35. Mariana Bracetti – Mariana Bracetti was a patriot and leader of the Puerto Rico independence movement in the 1860s. The attempted overthrow was the Grito de Lares, and Bracettis creation became known as The Flag of Lares, the flags design was later adopted as the official flag of the municipality of Lares, Puerto Rico. Bracetti, born in the city of Añasco, Puerto Rico, met and developed a relationship with Miguel Rojas. Rojas and his brother Manuel owned a plantation called El Triunfo. Miguel and Manuel Rojas were admirers of Dr. Ramón Emeterio Betances and were influenced by his ideals of independence for Puerto Rico, Bracetti married Rojas with whom she had children. Bracetti then moved to the hacienda El Triunfo, which was to become the nucleus of the revolution that would be known as the El Grito de Lares. The Rojas admiration for Betances led them to him in the conspiracy to rebel against. The Rojas brothers became the leaders in Lares and their code name was Centro Bravo. Manuel Rojas, Bracettis brother-in-law, was named Commander of the Liberation Army, mathias Brugman was the independence leader in Mayagüez and his group went by the code name of Capá Prieto. Bracettis nickname was Brazo de Oro and she was appointed the leader of the Laress Revolutionary Council, Betances suggested that Bracetti knit the first flag of the future Republic of Puerto Rico. With the materials provided by Eduvigis Beauchamp Sterling, named Treasurer of the revolution by Betances, the flag was divided in the middle by a white Latin cross, the two lower corners are red and the two upper corners are blue. A white star was placed in the upper left blue corner, once the town was taken, Bracettis flag was placed on the High Altar of the Parroquial Church. The revolutionists declared Puerto Rico a republic, swore in Francisco Ramírez Medina as its first president, the rebel forces then departed to take over the next town, San Sebastián del Pepino. The Spanish militia, however, surprised the group with strong resistance, causing confusion among the armed rebels who, led by Manuel Rojas. Upon an order from the governor, Julián Pavía, the Spanish militia soon rounded up the rebels, all of the survivors, including Bracetti, were imprisoned in Arecibo and the insurrection was quickly brought to an end. The original Lares flag was taken by a Spanish army officer as a war prize and it is now exhibited in the University of Puerto Ricos Museum. Eighty of the prisoners died in jail, Bracetti however, lived and was released on January 20,1869, Mariana Bracetti died in the municipality of Añasco, Puerto Rico in 1903 and was buried in the Plaza of Añasco. There is a monument honoring her on the spot where she is buried and it became their standard until 1892 when the current design, modeled after the Cuban flag, was unveiled and adopted by the committeeMariana Bracetti – "Brazo de Oro" (Golden Arm)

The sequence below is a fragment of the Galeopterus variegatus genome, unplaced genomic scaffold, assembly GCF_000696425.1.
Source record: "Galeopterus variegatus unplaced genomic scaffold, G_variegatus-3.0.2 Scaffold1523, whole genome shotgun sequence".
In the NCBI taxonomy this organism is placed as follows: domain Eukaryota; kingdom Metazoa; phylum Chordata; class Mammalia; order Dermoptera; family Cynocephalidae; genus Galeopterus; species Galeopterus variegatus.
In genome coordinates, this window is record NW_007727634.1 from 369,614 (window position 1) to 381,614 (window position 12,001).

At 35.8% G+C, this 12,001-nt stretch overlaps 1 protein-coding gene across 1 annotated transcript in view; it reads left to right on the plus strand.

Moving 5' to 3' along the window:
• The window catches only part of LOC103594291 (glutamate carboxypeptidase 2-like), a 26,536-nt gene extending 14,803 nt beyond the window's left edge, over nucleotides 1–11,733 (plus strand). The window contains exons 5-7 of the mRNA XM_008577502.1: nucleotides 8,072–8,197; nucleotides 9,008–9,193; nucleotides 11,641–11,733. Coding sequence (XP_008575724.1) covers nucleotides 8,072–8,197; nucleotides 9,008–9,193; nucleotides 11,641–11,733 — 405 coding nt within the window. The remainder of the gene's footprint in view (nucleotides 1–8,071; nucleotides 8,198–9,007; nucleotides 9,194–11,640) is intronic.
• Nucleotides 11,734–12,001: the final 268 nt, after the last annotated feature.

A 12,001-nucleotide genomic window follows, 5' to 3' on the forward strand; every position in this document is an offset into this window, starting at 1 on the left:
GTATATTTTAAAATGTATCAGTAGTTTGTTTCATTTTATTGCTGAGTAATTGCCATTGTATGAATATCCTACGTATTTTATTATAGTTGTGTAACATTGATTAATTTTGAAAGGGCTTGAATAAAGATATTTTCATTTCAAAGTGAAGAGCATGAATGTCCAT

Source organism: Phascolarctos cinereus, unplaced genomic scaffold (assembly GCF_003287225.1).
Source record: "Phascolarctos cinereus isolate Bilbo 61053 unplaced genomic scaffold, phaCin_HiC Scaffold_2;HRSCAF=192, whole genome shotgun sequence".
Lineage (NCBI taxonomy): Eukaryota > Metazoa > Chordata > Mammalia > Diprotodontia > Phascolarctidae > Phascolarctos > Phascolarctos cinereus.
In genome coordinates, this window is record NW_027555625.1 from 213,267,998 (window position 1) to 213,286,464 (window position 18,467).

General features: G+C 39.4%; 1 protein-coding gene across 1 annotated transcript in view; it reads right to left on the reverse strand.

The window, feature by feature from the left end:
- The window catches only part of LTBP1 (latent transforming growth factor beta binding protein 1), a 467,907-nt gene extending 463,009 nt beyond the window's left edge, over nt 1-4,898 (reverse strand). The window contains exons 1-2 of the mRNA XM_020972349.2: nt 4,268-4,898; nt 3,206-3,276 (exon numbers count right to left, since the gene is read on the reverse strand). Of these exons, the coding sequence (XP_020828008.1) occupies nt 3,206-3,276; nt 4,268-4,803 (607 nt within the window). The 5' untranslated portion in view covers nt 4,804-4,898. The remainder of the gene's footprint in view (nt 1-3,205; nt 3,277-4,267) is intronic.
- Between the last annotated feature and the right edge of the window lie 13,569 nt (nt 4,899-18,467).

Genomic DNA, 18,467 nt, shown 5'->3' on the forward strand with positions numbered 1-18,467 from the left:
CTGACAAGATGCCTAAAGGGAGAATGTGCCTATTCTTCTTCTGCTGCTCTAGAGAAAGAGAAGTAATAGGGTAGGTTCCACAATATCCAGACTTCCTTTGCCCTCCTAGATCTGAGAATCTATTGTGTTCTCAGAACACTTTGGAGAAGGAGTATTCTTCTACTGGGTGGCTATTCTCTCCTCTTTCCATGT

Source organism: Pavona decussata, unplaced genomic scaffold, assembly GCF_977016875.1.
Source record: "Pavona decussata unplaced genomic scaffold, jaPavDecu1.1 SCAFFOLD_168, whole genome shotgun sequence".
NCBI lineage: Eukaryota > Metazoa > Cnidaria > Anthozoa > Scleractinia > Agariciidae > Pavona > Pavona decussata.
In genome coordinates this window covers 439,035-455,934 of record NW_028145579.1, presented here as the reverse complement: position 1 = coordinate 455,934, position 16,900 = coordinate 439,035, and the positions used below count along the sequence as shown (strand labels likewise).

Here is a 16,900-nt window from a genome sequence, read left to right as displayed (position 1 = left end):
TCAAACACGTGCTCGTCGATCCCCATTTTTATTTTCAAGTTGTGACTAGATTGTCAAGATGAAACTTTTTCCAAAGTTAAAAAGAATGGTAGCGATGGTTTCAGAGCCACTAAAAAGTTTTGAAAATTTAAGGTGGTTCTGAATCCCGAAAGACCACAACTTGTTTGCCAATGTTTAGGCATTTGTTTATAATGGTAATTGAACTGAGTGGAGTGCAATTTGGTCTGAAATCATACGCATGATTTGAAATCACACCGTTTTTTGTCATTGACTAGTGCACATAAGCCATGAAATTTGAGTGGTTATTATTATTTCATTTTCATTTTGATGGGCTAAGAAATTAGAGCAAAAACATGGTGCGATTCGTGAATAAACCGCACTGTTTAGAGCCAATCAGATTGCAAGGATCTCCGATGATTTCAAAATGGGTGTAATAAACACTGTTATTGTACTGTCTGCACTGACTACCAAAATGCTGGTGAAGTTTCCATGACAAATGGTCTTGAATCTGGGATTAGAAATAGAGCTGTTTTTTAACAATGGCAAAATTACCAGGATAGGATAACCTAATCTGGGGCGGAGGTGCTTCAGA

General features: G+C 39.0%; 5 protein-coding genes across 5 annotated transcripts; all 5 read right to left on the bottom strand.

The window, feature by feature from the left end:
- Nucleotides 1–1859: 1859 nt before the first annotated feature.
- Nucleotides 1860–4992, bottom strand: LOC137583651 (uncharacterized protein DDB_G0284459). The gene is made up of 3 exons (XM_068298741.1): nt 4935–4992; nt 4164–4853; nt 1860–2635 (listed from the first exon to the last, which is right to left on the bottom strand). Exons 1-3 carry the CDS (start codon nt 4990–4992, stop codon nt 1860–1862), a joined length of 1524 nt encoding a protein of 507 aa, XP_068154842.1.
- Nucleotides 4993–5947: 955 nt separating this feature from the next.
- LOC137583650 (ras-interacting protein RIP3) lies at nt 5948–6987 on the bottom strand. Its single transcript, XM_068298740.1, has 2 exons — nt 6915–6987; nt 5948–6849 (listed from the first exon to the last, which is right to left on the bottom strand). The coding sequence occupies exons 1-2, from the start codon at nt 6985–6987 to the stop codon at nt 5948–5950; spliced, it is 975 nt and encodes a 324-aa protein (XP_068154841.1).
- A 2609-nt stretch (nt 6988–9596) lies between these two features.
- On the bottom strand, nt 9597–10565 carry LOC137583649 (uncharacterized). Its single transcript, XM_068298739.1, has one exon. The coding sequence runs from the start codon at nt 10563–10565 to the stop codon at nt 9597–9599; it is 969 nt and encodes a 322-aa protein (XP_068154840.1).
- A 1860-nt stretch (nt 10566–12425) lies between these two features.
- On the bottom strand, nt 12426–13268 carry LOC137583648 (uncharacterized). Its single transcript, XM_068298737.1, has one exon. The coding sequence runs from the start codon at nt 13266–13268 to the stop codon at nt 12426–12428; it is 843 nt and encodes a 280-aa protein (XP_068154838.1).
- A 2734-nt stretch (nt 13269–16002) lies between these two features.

36. 1928 Okeechobee hurricane – The Okeechobee hurricane, also known as the San Felipe Segundo hurricane, was one of the deadliest tropical cyclones in the recorded history of the North Atlantic basin. The fourth tropical cyclone, third hurricane, and only hurricane of the 1928 season. Initially a tropical depression, it strengthened into a storm later that day. Further intensification was slow and halted by late on September 7, about 48 hours later, the storm resumed strengthening and became a Category 1 hurricane on the modern-day Saffir–Simpson hurricane wind scale. Still moving westward, the system reached Category 4 intensity before striking Guadeloupe on September 12, there, the storm brought great destruction and 1,200 deaths. The islands of Martinique, Montserrat, and Nevis also reported damage and fatalities, around midday on September 13, the storm strengthened into a Category 5 hurricane and peaked with sustained winds of 160 mph. About six hours later, the system made landfall in Puerto Rico, very strong winds resulted in severe damage in Puerto Rico. Throughout the island, an estimated 24,728 homes were destroyed and 192,444 were damaged, heavy rainfall also led to extreme damage to vegetation and agriculture. On Puerto Rico alone, there were 312 deaths and about $50 million in damage, while crossing the island and emerging into the Atlantic, the storm weakened slightly, falling to Category 4 intensity. The storm began crossing through the Bahamas on September 16, due to preparations, minimal damage or loss of life occurred, with 18 fatalities reported. Early on September 17, the storm made landfall near West Palm Beach, in the city, more than 1,711 homes were destroyed. Elsewhere in the county, impact was severest around Lake Okeechobee, the storm surge caused water to pour out of the southern edge of the lake, flooding hundreds of square miles as high as 20 feet above ground. Numerous houses and buildings were swept away in the cities of Belle Glade, Canal Point, Chosen, Pahokee, at least 2,500 people drowned, while damage was estimated at $25 million. While crossing Florida, the system weakened significantly, falling to Category 1 intensity late on September 17 and it curved north-northeastward and briefly re-emerged into the Atlantic on September 18, but soon made another landfall near Edisto Island, South Carolina with winds of 85 mph. Early on the day, the system weakened to a tropical storm. Overall, the system caused $100 million in damage and at least 4,079 deaths, on September 6, ships reported a tropical depression developing just off the west coast of Africa near Dakar, Senegal. However, lack of observations for several days prevented the system from being classified in real time as it moved westward across the Atlantic Ocean. Later that day, two ships confirmed the intensity of the storm, and the Hurricane Research Division estimated it strengthened into a hurricane at 18,00 UTC on September 101928 Okeechobee hurricane – 1928 Okeechobee hurricane